By Jeremy Boles
One Week. Two Projects. three Workshops Delivered. Four Group of Students!
In my Global Business module during the second semester of college last year we had a guest lecturer who started the class with a question; “who thinks they will do business in Africa during their career”. I was amongst the first small handful to shoot up a hand, little did I know that fourteen months later I would be running workshops to train a team of consultants working on a growth strategy for a Tanzanian SME.
We have packed so much into our first week. Through the quick progression of the first stage we have steadily increased the structure of our work, learning to be more decisive in our discussions and quickly solve problems. We have completed 8 workshops facilitating and working with over fifty students, started two projects for RISE, and inspired many people through the benefits of student consulting. Our continuous interactions have shown how simple the idea is; it is such a clear win-win situation that everyone wants to commit to its development. The dean of the business school has enabled key resources, students are keen to plan out the organisation’s future, and tomorrow we are meeting another SME owner who is eager to use TSCG’s services.
Before meeting the Dean of the business school we were a little nervous; “what if he didn’t like what we were trying to do”, “maybe he misunderstood our emails”, “surely he’s too busy and important to help us”. Dr. Ulingeta O.L. Mbamba turned out to be one of the most welcoming people I have ever met. All of our conversation with him was narrated by his warm gentle welcoming smile. We discovered that he loved the idea and the work we are doing for the Tanzanian Student Consulting Group. He supported us by reserving a room for our workshops and introducing us to some very impressive masters students who had expressed interest after he shared our details with them. Our small gift of a lucky Blarney stone was received with great delight and placed neatly on his desk, a reminder of our work together.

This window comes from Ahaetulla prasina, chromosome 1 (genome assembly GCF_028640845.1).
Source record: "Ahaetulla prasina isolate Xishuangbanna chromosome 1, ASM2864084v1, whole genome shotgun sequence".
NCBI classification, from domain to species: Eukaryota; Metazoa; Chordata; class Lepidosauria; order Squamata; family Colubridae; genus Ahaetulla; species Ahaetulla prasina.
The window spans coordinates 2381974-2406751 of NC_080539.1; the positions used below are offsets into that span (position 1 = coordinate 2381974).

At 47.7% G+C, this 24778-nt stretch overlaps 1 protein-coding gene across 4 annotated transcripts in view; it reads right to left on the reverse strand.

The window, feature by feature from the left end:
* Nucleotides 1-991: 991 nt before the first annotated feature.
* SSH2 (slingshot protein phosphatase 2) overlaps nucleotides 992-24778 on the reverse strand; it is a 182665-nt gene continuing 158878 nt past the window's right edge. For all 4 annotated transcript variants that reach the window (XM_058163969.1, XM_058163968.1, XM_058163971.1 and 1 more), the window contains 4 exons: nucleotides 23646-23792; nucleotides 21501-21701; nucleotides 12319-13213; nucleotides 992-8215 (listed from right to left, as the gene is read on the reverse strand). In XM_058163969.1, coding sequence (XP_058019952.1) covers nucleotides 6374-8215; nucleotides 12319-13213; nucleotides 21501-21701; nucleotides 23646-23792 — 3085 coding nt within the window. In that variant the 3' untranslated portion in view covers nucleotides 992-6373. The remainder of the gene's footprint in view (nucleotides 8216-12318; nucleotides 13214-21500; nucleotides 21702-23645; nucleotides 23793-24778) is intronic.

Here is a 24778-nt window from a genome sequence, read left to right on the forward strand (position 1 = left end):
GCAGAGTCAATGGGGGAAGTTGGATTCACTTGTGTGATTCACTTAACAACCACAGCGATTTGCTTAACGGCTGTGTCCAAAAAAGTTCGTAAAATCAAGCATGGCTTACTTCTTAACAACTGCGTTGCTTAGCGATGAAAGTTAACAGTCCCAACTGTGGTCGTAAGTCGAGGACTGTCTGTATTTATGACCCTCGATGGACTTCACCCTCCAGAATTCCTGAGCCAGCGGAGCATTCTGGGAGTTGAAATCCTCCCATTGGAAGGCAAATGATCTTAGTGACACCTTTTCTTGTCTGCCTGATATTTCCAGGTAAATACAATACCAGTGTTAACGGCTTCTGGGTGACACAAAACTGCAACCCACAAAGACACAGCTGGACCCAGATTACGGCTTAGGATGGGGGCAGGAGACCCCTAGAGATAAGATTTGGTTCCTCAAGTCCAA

Immediately after meeting the Dean, on our first day at the university, we met with some students we had been communicating with prior to the trip. This was our first opportunity to run a workshop, our plan was to introduce ourselves, the idea of management consulting, and the impact of ISCG. We had scheduled one hundred and twenty minutes to complete all of this, along with some administrative tasks such as a survey we had created. It took us about thirty minutes. The workshop was a success as we covered everything we planned to and shared a detailed understanding, but we quickly realised the workshops deserve much more preparation and content. We have learnt from this; each of the eight workshops so far has gotten progressively better.
Our second day of work in the city was spent “on client site” as most professional consultants would say. In a morning of reviewing the business and questioning the management team we quickly identified problems that our consulting teams could help with. It was fun seeing how quickly we could go from knowing nothing about solar panels, or rural Tanzanian culture, to being able to contribute valuable ideas to the business. This is what I love about consulting. We built a strong relationship with RISE, and sent over two project scopes before our next meeting with students. RISE confirmed the project’s value and we have now been using the real examples to focus the students on practical cases during the workshops.
As we have continued to discuss the idea with more people, we’ve heard more and more positive feedback of its value. Many of our Tanzanian colleagues are passionate about training more students to structure how they face problems so that the students can continue to build successful businesses. Somehow, despite our experience and positions, both physically in the room and career wise, I feel a little intimidated by the caliber of some of our colleagues. It is nice to still be successfully achieving one of my career goals of never being the smartest person in the room.